Sunday, October 25, 2015

Having a Garage in Havana

Having a Garage in Havana / Ivan Garcia
Posted on October 24, 2015

Ivan Garcia, 2 October 2015 — While waiting for the intermittent autumn
drizzle to stop, Cecilio, a housing-swap* broker in Havana, watches the
re-broadcast on a local sports channel of a bio about Chicago Bulls
player Michael Jordan on his 42-inch flat screen TV.

He glances at his watch from time to time and peers out the shutters to
see if the rain has stopped. "I'm waiting for a client who wants to sell
a two-bedroom apartment with a garage. We have a four o'clock
appointment to look at it, but the rail will cause a delay," he says,

Cecilio has been engaged in buying and selling homes for 23 years. "This
business works if you are serious and businesslike. And you can earn
good money. When it was illegal I looked for one or two thousand dollars
for every sale. Now less, but I have enough clients to never stop. The
sale of homes in Havana is an irregular market. There are fat times and
thin times," he confesses.

According to this master of swaps, "people are not stupid. They ask a
price for an apartment as if it were in New York. But if the house is in
El Vedado, Mirarmar, Fontanar, Sevillana or Casino Deportivo and has a
garage, the sale is a sure thing," and says, puffing on a menthol cigarette.

"A house with a garage in ordinary condition will sell for no less than
$50,000 dollars. And an apartment in a building with a parking lot
around $30,000." says Cecilio.

Why does a garage raise prices so much in a real estate transaction? I
ask a specialist at the Housing Institute in the 10 de Octobre district.

"For years, in Havana, there has been a marked lack of garages for cars.
Dormitory-cities ahve been built, like Alamar, Mulgoba or San Agustin,
without garages or parking spaces. Vehicle owners have had to make do.
So you see improvised garages in public spaces or in doorways. Having a
garage in Cuba is worth 30 CUC a month (around $27 US), simply for the
idea of renting it to store cars. If it is used for a snackbar, bar or
other business, the earnings can be higher," says the specialist.

Herminda, a talkative and amiable old woman lives in a large house a
stone's throw from Monaco, the commercial area between the Havana
neighborhoods of Sevillano and Casino Deportive. And for 5 CUC a day she
rents her garage to a private entreprenuer who sells bread and pastries.

"That's 150 chavitos (convertible pesos) a month. Fifteen times what the
government pays me for my pension. With this money I'm not a burden on
my children. I can go to the theater and every now and then eat in a
private restaurant," she says laughing while petting the ears of her
restless dachshund.

Three years ago Lourdes took advantage of the boom in 3-D cinemas and on
returning from a visit to Miami brought a more than 70-inch TV and
professional audio equipment.

With two dozen black leather armchairs, fifty pairs of polaroid glasses
and air conditioning to keep the room at 62 degrees fahrenheit, she
reconverted the ramshackle garage filled with household junk into a 3-D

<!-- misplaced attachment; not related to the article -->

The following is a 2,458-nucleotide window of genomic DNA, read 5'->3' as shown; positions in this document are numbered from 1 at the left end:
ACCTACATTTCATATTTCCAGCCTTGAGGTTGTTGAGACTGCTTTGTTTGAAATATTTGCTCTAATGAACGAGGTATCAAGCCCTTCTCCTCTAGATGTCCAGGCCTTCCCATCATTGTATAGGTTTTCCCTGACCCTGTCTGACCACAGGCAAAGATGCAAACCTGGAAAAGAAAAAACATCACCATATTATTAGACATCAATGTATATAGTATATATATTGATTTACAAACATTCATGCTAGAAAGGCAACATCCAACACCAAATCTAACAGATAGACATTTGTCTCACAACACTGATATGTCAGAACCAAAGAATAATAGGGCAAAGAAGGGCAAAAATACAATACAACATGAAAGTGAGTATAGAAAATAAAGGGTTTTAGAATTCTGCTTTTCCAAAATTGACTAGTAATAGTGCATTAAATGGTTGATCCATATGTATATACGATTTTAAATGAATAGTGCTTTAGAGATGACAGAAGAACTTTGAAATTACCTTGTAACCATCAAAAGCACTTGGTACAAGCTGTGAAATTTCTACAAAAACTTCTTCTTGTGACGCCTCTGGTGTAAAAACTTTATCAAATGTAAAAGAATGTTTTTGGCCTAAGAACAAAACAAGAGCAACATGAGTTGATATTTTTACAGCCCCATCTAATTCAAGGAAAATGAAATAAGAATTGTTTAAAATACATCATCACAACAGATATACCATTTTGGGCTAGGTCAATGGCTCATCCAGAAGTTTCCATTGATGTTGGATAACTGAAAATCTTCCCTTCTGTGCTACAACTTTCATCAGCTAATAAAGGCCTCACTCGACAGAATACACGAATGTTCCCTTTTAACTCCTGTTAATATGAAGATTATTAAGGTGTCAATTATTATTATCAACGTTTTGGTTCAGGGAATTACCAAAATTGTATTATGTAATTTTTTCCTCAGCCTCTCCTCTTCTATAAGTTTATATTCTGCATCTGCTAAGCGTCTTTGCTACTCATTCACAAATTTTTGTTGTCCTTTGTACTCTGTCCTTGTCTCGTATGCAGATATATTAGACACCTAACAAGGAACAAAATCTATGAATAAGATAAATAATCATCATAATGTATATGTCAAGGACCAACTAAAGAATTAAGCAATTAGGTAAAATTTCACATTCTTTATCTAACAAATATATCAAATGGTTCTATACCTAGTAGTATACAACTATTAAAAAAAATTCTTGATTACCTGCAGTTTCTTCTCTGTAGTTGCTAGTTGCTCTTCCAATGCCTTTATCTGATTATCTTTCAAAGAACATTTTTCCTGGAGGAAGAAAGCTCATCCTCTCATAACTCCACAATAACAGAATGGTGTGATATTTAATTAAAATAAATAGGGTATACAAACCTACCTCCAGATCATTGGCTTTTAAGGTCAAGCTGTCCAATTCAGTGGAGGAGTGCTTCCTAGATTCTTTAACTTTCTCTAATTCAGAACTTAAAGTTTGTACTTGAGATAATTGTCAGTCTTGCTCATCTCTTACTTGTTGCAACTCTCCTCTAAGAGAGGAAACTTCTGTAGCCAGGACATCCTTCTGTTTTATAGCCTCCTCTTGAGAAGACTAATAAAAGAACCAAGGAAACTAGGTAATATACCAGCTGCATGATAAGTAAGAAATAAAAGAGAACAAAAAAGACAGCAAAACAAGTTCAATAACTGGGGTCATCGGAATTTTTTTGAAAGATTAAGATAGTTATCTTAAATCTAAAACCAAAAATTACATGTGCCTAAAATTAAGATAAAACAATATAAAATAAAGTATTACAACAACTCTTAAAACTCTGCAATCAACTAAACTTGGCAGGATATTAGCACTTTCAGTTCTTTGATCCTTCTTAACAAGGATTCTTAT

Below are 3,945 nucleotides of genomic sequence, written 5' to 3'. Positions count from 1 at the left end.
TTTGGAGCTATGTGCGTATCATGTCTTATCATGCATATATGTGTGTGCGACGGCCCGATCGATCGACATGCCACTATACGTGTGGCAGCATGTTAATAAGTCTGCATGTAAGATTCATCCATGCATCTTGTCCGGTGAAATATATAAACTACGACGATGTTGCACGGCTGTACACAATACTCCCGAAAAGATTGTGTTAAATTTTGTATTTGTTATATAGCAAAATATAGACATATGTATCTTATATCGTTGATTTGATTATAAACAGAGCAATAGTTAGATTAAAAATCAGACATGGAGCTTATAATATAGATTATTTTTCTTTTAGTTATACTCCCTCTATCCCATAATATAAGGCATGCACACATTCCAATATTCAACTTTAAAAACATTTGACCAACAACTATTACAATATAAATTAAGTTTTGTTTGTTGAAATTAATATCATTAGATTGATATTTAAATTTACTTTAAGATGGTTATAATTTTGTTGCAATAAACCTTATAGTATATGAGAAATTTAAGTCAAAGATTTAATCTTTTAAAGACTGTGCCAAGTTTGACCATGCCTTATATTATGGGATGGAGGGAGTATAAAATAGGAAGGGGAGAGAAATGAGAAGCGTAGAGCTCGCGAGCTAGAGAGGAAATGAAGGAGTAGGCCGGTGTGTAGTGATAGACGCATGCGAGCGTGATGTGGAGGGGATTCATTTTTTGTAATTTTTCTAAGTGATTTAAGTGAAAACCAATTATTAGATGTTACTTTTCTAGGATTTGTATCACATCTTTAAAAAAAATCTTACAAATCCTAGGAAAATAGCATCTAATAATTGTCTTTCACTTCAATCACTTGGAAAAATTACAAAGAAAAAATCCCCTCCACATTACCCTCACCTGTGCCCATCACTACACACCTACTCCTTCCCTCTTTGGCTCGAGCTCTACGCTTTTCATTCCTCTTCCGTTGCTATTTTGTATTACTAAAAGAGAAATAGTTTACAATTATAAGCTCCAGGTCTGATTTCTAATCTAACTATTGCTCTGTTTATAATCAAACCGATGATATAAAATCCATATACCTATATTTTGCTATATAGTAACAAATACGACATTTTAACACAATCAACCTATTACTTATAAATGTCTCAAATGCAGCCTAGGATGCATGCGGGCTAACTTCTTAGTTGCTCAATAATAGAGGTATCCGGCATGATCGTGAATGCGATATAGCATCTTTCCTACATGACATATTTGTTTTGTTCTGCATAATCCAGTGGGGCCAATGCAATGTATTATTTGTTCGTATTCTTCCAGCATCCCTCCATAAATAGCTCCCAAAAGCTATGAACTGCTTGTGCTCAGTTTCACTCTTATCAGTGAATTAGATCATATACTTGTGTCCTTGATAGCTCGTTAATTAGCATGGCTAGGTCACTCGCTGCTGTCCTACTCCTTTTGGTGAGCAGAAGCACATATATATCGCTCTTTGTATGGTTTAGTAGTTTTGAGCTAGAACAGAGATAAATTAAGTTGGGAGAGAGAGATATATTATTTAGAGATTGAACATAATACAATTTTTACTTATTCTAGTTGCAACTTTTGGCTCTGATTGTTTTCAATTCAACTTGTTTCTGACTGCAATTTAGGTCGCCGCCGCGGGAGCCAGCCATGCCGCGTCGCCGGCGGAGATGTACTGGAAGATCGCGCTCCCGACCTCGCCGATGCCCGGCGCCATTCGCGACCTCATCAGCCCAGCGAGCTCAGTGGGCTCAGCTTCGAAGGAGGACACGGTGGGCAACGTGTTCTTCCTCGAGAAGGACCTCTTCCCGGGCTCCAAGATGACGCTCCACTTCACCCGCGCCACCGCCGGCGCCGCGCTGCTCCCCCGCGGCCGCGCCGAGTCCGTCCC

"But those people (the regime) banned it. I had invested more than
$8,000 and I still haven't recovered the money. Then the cinema went
underground. I charge 2 CUC a person. And sell a cup of popcorn and a
soft drink for 1 CUC," says Lourdes.

If you walk around Havana you'll see hundreds of garages transformed
into small private businesses. From snackbars, bars, candy stores,
barber shops, beauty salons, photo or video studios or even artisan
shops where the trader, discreetly, whispers to you that he or she sells
fashionable clothes under the table and perfumes at bargain prices.

Eleonora and Carlos Manuel, a couple living in Nueva Vedado, jokingly
say they should ask for an offer on their garage.

"Thanks to the garage we could set up a photo or video studio for
quinces (girls' 15th birthday celebrations) or weddings. The garage is
what lets us give ourselves a few luxuries, like staying in a hotel two
weeks a year in an all-inclusive package in Varadero," they point out.

Yosvany lives in a two-bedroom apartment, facing Cordoba Park, in La
Vibora neighborhood. He is selling it for 30,000 CUC (about $27,000).
"Several buyers have told me to the price is too high. But I tell them
my apartment has a large private underground garage."

If you have patience, says Cecilio, the housing-swap broker, "You can
sell with no problems: the apartment can be restored and improved, but
the garage is insurance money they exceeds the $24 a month that the
State pays a worker.

Following the broker's advice, Yosvany prefers to wait for a better
offer. If there is one thing a Cuban knows how to do it is to wait.

Photo: Roofed Garage in a house near Avenida de Acosta, in Lawton, 10 de
Octubre district in Havana. Built in 1945, it is in excellent condition.
Like many in Cuba, it is fully gated and among other amenities has a
24-hour water supply. It was on sale for 35,000 thousand. Photo taken
from Havana Keys, real estate agency specializing in the buying, selling
and renting in Havana.

*Translator's note: Until recently it was illegal to buy and sell
housing in Cuba and transactions had to be arranged as trades, which
gave people a chance to trade up or down according to their needs and

Source: Having a Garage in Havana / Ivan Garcia | Translating Cuba -

No comments:

Post a Comment